bash# losetup -e AES128 -C 100 -S <seed> -T /dev/loop1 keys

Format and mount the keys file system (the decrypt.sh script assumes you use the ext2 file system here).

bash# mke2fs /dev/loop1
bash# mkdir /tmp/keys
bash# mount /dev/loop1 /tmp/keys

Now for the actual asset key, 45 bytes as random as your computer can make them. Try a dictionary attack against that, attacker! Ha! We name the key after the computer with which it will be used (laptop). Substitute the name of your computer instead.

bash# head -c 45 /dev/random | uuencode -m - | head -2 | tail -1 > /tmp/keys/laptop

Set up a loopback device with the key for encrypted access to the asset.

bash# losetup -e AES128 -p 0 /dev/loop0 /tmp/asset < /tmp/keys/laptop

Unmount the keys file system.

bash# umount /tmp/keys
bash# losetup -d /dev/loop1

2.2.1. Swap Partition

Skip this section if you're encrypting only a file.

It's critical to give mkswap a size parameter here because we're not handing it a dedicated partition. Choose whatever size you want; I chose 2GB.

bash# mkswap /dev/loop0 $((2*1024*1024))
mkswap: warning: truncating swap area to 2097144kB
Setting up swapspace version 1, size = 2147471360 bytes

2.2.2. Root File System

If you're encrypting only a file, format it with a file system like this and skip to Section 2.3.

bash# mkfs /dev/loop0

We'll create the root "partition" after the swap space. I put the word 'partition' in quotes because it's not a real partition. We're faking it using the offset argument of losetup.

Notice how mkswap told us the actual size of the swapspace, which is not necessarily the size requested. Use the actual size (which was 2147471360 in the above example) when specifying the offset to begin the root file system.

bash# losetup -o <root offset> /dev/loop1 /dev/loop0

If the asset is the whole disk or the last partition on the disk, then we needn't worry about specifying a size for the file system. If this applies to you, do the following and skip to Section

bash# mkfs /dev/loop1

Since the asset isn't the last partition on the disk, we must give mkfs a size limitation or it will write all over whatever partitions are between this one and the end of the disk. I repeat, if you don't give mkfs the correct size parameter here, you may lose data. mkfs is actually just a front end, so to be as careful as possible we'll choose an actual file system maker, in this case mke2fs.

It's possible to limit the size of the file system by specifying its size in blocks, but mke2fs chooses the block size based on the size of the file system. A classic Catch-22! We can ask it to do a dry run on the rest of the disk (more than we want) to see what block size it would chose.

bash# mke2fs -n -j /dev/loop1
mke2fs 1.34-WIP (21-May-2003)
Filesystem label=
OS type: Linux
Block size=4096 (log=2)
Fragment size=4096 (log=2)
9781248 inodes, 19544448 blocks
977222 blocks (5.00%) reserved for the super user
First data block=0
597 block groups
32768 blocks per group, 32768 fragments per group
16384 inodes per group
Superblock backups stored on blocks:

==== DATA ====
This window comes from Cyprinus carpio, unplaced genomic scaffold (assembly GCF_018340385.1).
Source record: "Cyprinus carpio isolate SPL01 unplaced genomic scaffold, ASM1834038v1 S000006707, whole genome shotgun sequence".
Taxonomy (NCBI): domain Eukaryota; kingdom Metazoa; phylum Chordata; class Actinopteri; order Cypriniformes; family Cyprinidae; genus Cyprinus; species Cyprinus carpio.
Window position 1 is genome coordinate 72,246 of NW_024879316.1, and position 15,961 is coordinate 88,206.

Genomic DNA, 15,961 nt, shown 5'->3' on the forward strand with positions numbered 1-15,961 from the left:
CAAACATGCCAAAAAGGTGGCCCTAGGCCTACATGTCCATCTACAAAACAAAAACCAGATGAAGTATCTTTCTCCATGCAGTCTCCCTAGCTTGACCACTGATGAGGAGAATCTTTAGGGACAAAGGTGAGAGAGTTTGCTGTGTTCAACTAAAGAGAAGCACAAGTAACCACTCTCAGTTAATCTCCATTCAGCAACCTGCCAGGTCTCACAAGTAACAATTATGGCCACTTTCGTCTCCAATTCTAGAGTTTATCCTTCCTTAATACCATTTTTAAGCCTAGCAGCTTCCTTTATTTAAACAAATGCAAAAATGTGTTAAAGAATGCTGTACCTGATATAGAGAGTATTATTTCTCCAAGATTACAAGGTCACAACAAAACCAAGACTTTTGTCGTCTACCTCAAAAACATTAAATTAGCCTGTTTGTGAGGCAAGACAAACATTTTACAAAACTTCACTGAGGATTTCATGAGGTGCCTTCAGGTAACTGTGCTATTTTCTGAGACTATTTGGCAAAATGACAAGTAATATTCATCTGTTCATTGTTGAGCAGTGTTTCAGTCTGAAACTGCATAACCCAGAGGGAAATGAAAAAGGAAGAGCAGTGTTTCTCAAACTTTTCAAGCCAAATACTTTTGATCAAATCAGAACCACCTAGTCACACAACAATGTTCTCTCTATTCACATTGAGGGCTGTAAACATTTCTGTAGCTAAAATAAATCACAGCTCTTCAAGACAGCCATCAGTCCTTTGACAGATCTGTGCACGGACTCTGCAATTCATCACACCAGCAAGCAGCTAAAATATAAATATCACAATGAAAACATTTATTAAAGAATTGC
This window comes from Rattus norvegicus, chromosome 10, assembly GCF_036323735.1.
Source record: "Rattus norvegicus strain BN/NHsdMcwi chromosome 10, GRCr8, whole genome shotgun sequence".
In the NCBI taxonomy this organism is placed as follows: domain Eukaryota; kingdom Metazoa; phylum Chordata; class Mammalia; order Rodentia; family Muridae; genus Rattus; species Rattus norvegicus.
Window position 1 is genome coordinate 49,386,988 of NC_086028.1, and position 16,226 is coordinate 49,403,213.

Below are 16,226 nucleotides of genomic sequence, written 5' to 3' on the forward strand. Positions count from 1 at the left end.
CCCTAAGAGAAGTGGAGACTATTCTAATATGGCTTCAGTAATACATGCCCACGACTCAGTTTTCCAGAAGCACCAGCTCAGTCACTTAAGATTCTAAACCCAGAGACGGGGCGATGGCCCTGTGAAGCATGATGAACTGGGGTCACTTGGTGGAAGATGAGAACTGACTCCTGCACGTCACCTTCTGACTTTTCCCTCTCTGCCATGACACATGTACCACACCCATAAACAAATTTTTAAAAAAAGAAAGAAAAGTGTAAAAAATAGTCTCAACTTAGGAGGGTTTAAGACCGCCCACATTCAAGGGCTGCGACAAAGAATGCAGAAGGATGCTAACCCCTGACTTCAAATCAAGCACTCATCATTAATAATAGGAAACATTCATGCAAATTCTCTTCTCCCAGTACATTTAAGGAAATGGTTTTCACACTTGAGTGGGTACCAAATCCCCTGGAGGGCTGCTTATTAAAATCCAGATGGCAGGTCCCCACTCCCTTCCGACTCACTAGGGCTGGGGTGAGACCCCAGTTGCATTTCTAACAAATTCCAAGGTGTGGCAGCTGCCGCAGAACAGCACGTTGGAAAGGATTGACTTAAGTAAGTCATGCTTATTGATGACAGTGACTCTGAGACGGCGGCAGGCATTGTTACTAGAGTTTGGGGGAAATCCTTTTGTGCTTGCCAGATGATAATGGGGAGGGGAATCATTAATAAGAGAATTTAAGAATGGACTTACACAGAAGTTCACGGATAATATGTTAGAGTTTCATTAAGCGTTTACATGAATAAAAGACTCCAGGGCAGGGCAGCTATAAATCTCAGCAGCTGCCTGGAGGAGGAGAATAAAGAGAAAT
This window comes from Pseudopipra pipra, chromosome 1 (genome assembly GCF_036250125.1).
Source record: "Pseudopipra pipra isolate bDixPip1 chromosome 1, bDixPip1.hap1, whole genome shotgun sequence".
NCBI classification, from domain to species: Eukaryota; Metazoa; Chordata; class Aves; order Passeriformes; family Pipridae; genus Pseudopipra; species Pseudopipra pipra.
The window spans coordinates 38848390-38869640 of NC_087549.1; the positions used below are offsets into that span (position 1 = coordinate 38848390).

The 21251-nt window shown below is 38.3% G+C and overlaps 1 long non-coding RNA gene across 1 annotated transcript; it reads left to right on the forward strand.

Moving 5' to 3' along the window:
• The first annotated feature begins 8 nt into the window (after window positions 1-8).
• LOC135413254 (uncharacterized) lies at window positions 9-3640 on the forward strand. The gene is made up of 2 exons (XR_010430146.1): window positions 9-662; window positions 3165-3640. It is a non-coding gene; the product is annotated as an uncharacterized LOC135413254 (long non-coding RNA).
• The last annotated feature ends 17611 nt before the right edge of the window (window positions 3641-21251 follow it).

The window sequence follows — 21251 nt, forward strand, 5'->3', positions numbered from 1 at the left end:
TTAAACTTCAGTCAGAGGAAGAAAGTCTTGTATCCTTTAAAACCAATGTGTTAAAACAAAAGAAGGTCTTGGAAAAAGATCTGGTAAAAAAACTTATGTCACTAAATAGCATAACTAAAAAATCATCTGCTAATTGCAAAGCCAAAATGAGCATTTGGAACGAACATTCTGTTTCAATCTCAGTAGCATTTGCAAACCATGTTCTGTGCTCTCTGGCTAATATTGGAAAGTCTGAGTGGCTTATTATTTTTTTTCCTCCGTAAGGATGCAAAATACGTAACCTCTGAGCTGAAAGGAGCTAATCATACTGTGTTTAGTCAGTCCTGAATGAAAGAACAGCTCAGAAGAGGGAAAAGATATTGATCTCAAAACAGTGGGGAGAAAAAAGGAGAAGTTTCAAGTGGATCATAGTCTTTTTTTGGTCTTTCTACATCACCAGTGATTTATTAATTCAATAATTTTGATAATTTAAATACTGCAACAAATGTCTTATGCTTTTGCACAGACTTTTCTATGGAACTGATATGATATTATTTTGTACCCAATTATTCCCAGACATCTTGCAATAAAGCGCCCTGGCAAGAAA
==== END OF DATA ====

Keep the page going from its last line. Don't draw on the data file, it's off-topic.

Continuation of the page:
32768, 98304, 163840, 229376, 294912, 819200, 884736, 1605632, 2654208,
        4096000, 7962624, 11239424

In this case it chose 4096. Whatever it chooses is probably close enough for our file system. Calculate the correct size in blocks.

file system size = (size of partition − size of swap space) � block size

Suppose the size of the partition is 10GB and the size of the swap is 2GB. The correct size for mke2fs is (10 − 2) � 230 � 4096 = 2097152. Don't get this wrong! Make backups! Measure twice, cut once!

bash# mke2fs -j /dev/loop1 2097152 initrd Mount Point

Mount the new root file system and create the initrd mount point. This is necessary for the linuxrc script's call to pivot_root.

bash# mount /dev/loop1 mnt/new-root
bash# mkdir mnt/new-root/initrd
bash# umount mnt/new-root

2.3. Scripts

We have enough information to create the decryption script. Change the variables at the beginning to reflect your setup (including the seed you generated earlier).

If you're encrypting the whole disk or a partition, set ROOT_OFFSET to the size you got from mkswap. Put the script in /tmp/initrd and name it decrypt.sh.

If you're encrypting only a file then this script can live anywhere. In this case be sure to set ROOT_OFFSET to zero and set MOUNT to a convenient mount point (probably not /mnt/new-root).

Figure 1. /tmp/initrd/decrypt.sh


ROOT_OFFSET=<root offset>

# Ask for a passphrase to open the keys (this prevents exposure of the keys in
# case the owner loses the keychain).  Give the user three tries to get the
# passphrase right.
for ((FAILED=1, TRY=1; ($FAILED != 0) && (TRY <= 3); TRY++))
        mount -n -t ext2 -o loop=/dev/loop1,encryption=AES128,itercountk=100,pseed=$SEED keys /mnt/keys
if [ $FAILED -ne 0 ]; then
        echo "Sorry, you get only three attempts to guess the password."
        exit 1

# Use the key to decrypt the asset.
losetup -e AES128 -p 0 /dev/loop0 $ASSET < "/mnt/keys/$KEY"
# Close the keys.
umount -n /mnt/keys
losetup -d /dev/loop1
# Set up the root "partition" device.
losetup -o $ROOT_OFFSET /dev/loop1 /dev/loop0
# Mount the root file system (read-only, so it can be checked with fsck).
mount -n -r -t $ROOT_TYPE /dev/loop1 $MOUNT

Make the script executable.

bash# chmod +x decrypt.sh